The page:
In part, because of that concern, and probably also because of some general arrogance, the state governors did not seem to have a good relationship with the Continental Army. I’ve discussed some of this in prior episodes. Major General Robert Howe (no relation to the British Howes) commanded the continentals in the south. Howe was, in fact, the only major general from a state south of Virginia. The only other major general was William Moultrie, who did not receive his commission until late 1782, about a year after Yorktown, and about a year before the Continental Army disbanded. Moultrie was the very last major general commissioned in the Continental Army.
I gave a little more background on General Howe in episode 191, but to recap: he was from a wealthy North Carolina family and had been an active patriot before the war. He and fellow North Carolinian James Moore received Continental Commissions in early 1776 as the war prepared to expand beyond New England. When General Moore died in 1777, Howe became the senior officer south of Virginia and had received a promotion to major general in late 1777.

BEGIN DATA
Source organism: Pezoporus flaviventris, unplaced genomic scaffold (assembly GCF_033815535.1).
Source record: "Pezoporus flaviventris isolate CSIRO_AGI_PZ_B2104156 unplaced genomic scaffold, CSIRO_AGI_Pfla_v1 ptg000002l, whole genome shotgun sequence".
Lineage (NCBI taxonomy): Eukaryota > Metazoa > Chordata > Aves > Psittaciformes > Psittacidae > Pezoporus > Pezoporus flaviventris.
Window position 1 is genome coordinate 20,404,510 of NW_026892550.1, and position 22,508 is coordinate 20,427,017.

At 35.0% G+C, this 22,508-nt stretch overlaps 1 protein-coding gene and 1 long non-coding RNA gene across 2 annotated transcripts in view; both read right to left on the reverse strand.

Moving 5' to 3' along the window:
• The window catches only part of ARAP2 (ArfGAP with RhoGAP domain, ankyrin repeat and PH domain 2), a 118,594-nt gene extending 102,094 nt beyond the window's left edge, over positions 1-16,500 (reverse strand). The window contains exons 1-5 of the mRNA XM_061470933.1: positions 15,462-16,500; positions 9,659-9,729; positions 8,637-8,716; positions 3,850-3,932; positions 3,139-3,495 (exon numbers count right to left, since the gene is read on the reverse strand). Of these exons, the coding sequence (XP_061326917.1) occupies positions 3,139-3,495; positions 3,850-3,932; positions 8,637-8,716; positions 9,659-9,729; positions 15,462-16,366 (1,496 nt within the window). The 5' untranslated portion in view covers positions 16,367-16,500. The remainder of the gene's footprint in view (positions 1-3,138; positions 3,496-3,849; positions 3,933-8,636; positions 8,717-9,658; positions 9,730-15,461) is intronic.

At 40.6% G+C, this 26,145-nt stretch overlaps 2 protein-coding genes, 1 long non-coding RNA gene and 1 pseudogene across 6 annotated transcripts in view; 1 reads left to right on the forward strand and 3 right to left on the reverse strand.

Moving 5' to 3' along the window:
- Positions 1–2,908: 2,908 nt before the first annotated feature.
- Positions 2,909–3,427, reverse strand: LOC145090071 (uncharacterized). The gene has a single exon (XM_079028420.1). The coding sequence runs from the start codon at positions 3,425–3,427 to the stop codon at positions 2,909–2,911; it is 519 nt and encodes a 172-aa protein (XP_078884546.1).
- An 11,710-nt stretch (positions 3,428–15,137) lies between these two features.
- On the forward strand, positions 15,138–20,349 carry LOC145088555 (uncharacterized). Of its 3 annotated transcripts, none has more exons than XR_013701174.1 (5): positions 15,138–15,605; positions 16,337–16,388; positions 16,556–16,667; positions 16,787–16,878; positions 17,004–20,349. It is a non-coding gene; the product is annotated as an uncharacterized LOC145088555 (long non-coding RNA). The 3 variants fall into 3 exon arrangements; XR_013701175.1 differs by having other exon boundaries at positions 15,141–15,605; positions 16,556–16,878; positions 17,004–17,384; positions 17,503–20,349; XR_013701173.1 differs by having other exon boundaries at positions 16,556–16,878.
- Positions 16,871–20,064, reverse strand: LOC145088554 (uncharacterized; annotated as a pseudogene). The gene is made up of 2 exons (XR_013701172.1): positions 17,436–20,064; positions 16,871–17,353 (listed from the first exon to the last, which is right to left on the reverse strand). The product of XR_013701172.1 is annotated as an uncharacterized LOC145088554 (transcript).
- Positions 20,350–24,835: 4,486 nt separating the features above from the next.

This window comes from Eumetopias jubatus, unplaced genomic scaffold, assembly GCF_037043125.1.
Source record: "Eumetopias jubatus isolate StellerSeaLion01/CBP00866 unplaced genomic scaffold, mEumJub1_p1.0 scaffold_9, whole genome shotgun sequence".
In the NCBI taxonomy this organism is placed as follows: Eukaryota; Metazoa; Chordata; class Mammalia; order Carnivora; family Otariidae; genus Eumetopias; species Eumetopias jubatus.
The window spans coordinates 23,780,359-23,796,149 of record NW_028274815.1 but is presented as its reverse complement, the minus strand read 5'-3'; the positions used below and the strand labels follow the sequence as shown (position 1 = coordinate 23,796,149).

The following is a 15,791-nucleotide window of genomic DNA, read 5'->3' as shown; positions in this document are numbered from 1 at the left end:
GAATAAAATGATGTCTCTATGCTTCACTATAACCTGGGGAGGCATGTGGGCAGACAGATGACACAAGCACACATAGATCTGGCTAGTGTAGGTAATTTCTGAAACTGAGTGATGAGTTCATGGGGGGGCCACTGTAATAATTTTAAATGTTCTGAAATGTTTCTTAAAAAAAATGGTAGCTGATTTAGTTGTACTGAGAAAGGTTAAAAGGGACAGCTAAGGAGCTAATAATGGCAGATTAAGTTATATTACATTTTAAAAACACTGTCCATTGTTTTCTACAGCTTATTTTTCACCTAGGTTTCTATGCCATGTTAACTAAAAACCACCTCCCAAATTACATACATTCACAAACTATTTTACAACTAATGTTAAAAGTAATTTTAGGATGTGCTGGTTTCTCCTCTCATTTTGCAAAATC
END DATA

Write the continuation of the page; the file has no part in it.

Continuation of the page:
Howe had briefly engaged in some military actions in Virginia in 1775, as the colonists were pushing out Lord Dunmore. But since his commission in the Continental Army, his responsibilities were exclusively southward. He had participated in the defense of Charleston, South Carolina in the summer of 1776 under Charles Lee. When Lee moved north again, General Moore took command of the southern department. Moore got sick and died in April 1777, leaving the southern department to Howe.
Since that time, Howe’s main focus was keeping the loyalist raiders from East Florida from threatening the southern Georgia frontier. Most of his time, though, was fighting with the southern governors, all of whom wanted more soldiers in their states and who did not want to give the Continentals any say over how the state militia was used. I also noted back in episode 191 that Howe even fought a duel with General Christopher Gadsden. Both men survived, but Gadsden resigned his Continental Commission and took up political office in South Carolina, where he remained a determined enemy of Howe.